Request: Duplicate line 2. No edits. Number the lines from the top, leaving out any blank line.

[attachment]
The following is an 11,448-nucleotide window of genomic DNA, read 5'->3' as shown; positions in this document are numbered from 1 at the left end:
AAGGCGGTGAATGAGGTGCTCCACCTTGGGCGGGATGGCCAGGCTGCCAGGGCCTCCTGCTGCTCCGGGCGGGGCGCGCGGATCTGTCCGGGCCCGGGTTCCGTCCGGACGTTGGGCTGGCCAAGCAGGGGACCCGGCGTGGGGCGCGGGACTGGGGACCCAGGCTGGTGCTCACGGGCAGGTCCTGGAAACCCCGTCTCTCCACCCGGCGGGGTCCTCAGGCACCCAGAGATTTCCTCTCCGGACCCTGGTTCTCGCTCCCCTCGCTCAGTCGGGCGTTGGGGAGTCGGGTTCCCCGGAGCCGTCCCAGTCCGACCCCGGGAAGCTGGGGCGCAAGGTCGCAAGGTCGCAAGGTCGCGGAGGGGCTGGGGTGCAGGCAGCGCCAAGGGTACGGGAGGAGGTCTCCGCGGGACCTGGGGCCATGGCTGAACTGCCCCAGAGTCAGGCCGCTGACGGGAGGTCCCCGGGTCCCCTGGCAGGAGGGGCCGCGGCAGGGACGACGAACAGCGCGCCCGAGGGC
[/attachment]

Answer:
AAGGCGGTGAATGAGGTGCTCCACCTTGGGCGGGATGGCCAGGCTGCCAGGGCCTCCTGCTGCTCCGGGCGGGGCGCGCGGATCTGTCCGGGCCCGGGTTCCGTCCGGACGTTGGGCTGGCCAAGCAGGGGACCCGGCGTGGGGCGCGGGACTGGGGACCCAGGCTGGTGCTCACGGGCAGGTCCTGGAAACCCCGTCTCTCCACCCGGCGGGGTCCTCAGGCACCCAGAGATTTCCTCTCCGGACCCTGGTTCTCGCTCCCCTCGCTCAGTCGGGCGTTGGGGAGTCGGGTTCCCCGGAGCCGTCCCAGTCCGACCCCGGGAAGCTGGGGCGCAAGGTCGCAAGGTCGCAAGGTCGCGGAGGGGCTGGGGTGCAGGCAGCGCCAAGGGTACGGGAGGAGGTCTCCGCGGGACCTGGGGCCATGGCTGAACTGCCCCAGAGTCAGGCCGCTGACGGGAGGTCCCCGGGTCCCCTGGCAGGAGGGGCCGCGGCAGGGACGACGAACAGCGCGCCCGAGGGC